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Home » No sign of greenhouse gases increases slowing in 2023

No sign of greenhouse gases increases slowing in 2023

Levels of the three most important human-caused greenhouse gases – carbon dioxide (CO2), methane and nitrous oxide – continued their steady climb during 2023, according to NOAA scientists. 

While the rise in the three heat-trapping gases recorded in the air samples collected by NOAA’s Global Monitoring Laboratory (GML) in 2023 was not quite as high as the record jumps observed in recent years, they were in line with the steep increases observed during the past decade. 

“NOAA’s long-term air sampling program is essential for tracking causes of climate change and for supporting the U.S. efforts to establish an integrated national greenhouse gas measuring, monitoring and information system,” said GML Director Vanda Grubišić. “As these numbers show, we still have a lot of work to do to make meaningful progress in reducing the amount of greenhouse gases accumulating in the atmosphere.” 

The global surface concentration of CO2, averaged across all 12 months of 2023, was 419.3 parts per million (ppm), an increase of 2.8 ppm during the year. This was the 12th consecutive year CO2 increased by more than 2 ppm, extending the highest sustained rate of CO2 increases during the 65-year monitoring record. Three consecutive years of COgrowth of 2 ppm or more had not been seen in NOAA’s monitoring records prior to 2014. Atmospheric CO2 is now more than 50% higher than pre-industrial levels.

This graph shows the globally averaged monthly mean carbon dioxide abundance measured at the Global Monitoring Laboratory’s global network of air sampling sites since 1980. Data are still preliminary, pending recalibrations of reference gases and other quality control checks. Credit: NOAA GML

“The 2023 increase is the third-largest in the past decade, likely a result of an ongoing increase of fossil fuel CO2 emissions, coupled with increased fire emissions possibly as a result of the transition from La Nina to El Nino,” said Xin Lan, a CIRES scientist who leads GML’s effort to synthesize data from the NOAA Global Greenhouse Gas Reference Network for tracking global greenhouse gas trends.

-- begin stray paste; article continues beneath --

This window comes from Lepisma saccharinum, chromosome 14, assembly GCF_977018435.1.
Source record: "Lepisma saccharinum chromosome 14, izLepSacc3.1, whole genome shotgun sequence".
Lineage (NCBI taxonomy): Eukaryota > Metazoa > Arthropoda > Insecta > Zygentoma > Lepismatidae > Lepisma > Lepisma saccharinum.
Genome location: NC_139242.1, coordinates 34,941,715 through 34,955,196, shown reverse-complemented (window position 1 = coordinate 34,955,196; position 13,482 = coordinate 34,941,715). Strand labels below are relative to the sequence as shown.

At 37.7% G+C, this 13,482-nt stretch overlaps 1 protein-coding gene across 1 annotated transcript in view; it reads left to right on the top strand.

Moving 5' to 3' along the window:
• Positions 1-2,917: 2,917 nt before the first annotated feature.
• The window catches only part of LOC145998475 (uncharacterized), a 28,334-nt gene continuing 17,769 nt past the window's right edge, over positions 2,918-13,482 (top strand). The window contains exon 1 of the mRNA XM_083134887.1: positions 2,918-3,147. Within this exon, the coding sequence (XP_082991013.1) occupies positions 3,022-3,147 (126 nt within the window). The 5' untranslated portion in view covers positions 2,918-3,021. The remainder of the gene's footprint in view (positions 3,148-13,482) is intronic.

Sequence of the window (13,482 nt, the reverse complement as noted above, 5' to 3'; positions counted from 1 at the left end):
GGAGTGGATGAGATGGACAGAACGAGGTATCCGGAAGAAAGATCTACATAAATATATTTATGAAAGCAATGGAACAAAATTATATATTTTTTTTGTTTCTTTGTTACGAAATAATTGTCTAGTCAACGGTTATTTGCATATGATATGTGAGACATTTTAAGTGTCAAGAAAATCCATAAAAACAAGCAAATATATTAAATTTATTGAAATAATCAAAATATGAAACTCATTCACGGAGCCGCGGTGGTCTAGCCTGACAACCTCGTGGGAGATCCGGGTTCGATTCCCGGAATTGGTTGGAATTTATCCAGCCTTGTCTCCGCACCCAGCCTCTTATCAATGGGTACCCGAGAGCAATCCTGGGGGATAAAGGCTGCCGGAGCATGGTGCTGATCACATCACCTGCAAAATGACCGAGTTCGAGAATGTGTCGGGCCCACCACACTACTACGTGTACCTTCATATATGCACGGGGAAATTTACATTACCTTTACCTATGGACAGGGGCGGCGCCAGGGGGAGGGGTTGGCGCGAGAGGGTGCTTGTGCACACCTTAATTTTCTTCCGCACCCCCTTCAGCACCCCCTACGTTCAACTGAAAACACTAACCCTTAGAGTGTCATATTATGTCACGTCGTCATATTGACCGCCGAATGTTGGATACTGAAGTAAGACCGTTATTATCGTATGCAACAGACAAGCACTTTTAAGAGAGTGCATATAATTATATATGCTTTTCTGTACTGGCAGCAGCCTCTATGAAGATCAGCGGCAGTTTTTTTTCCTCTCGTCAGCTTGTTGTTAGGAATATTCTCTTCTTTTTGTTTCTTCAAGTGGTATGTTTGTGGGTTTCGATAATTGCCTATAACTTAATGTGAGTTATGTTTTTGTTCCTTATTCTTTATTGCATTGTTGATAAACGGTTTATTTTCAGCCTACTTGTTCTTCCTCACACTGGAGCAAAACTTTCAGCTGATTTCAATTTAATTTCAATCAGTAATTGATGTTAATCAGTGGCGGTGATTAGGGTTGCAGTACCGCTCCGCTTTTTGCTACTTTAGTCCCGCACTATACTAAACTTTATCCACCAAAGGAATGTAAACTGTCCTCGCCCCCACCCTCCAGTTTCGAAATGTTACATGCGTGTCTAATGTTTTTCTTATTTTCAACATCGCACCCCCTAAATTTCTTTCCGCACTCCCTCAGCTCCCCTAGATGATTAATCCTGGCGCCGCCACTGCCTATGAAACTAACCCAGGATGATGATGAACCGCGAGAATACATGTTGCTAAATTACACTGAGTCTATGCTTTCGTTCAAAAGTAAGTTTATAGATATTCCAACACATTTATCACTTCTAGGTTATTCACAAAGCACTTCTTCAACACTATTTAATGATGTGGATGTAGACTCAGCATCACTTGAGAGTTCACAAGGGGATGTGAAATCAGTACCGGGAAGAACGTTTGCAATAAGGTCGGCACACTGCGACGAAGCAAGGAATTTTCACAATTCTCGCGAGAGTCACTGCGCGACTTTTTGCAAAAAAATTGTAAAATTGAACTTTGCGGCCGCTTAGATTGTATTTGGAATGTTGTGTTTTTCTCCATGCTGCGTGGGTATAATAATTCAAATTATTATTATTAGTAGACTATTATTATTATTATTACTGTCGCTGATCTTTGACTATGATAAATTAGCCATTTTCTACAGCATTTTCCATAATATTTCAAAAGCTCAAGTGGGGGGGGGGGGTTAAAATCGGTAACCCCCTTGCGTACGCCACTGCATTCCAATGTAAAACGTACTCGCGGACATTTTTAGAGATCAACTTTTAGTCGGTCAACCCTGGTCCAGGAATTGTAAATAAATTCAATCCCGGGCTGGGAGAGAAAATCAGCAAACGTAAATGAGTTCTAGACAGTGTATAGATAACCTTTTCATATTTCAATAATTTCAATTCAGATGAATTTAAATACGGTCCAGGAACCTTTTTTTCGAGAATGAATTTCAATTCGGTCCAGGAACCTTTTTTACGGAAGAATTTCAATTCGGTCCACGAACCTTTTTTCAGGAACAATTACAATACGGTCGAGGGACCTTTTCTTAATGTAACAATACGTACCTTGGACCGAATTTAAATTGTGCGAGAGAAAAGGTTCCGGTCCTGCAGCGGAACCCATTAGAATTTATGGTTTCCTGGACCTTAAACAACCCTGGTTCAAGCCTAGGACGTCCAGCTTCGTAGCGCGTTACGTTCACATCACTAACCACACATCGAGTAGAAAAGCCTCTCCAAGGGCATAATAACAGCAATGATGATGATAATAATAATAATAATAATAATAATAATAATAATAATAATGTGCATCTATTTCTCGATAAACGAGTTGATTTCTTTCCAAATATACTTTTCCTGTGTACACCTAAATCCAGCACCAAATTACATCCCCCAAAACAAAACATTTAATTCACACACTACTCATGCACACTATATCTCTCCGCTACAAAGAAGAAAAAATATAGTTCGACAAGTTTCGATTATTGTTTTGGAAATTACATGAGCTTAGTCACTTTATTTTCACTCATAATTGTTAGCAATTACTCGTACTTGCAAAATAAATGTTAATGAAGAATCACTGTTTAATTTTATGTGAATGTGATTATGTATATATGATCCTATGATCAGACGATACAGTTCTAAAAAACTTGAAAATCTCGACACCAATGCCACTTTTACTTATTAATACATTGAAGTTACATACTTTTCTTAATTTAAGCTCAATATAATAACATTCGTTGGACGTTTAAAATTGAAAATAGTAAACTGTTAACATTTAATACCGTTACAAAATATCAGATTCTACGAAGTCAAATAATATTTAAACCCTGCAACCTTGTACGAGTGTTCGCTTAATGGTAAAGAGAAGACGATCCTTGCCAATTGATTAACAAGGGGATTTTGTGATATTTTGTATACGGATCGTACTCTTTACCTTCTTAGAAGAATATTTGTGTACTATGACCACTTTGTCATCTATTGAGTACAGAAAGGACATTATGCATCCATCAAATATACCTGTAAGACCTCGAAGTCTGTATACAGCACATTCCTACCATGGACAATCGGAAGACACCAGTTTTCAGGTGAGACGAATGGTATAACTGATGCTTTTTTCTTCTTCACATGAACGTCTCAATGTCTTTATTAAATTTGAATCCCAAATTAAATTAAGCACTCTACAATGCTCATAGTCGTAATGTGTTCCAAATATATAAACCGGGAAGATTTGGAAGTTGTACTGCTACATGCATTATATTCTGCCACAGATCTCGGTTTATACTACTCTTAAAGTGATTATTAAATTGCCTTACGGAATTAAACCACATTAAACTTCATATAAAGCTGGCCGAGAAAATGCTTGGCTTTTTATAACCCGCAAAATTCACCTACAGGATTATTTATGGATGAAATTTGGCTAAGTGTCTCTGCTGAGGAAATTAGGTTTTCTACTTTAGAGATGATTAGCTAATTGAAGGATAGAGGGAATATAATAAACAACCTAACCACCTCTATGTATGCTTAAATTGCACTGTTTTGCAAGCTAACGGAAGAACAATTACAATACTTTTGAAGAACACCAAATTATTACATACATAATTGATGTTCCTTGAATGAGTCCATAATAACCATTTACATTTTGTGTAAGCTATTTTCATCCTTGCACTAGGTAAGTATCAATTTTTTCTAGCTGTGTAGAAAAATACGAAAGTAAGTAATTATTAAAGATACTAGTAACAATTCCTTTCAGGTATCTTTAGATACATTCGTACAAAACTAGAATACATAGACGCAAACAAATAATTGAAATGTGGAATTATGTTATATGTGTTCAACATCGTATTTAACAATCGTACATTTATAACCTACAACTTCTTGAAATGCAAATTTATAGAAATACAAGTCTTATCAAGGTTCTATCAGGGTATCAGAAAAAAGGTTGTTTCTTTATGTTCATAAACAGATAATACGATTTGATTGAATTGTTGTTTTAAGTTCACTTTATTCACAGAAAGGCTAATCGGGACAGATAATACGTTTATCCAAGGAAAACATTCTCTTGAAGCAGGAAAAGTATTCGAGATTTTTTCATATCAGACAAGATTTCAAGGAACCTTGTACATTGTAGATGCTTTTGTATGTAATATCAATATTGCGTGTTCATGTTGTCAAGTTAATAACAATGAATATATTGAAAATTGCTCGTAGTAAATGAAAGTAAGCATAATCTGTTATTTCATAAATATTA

Atmospheric methane, less abundant than CO2 but more potent at trapping heat in the atmosphere, rose to an average of 1922.6 parts per billion (ppb). The 2023 methane increase over 2022 was 10.9 ppb, lower than the record growth rates seen in 2020 (15.2 ppb), 2021(18 ppb)  and 2022 (13.2 ppb), but still the 5th highest since renewed methane growth started in 2007. Methane levels in the atmosphere are now more than 160% higher than their pre-industrial level.

This graph shows globally-averaged, monthly mean atmospheric methane abundance determined from marine surface sites for the full NOAA time-series starting in 1983. Values for the last year are preliminary, pending recalibrations of standard gases and other quality control steps. Credit: NOAA GM

In 2023, levels of nitrous oxide, the third-most significant human-caused greenhouse gas, climbed by 1 ppb to 336.7 ppb. The two years of highest growth since 2000 occurred in 2020 (1.3 ppb) and 2021 (1.3 ppb). Increases in atmospheric nitrous oxide during recent decades are mainly from use of nitrogen fertilizer and manure from the expansion and intensification of agriculture. Nitrous oxide concentrations are 25% higher than the pre-industrial level of 270 ppb.

Taking the pulse of the planet one sample at a time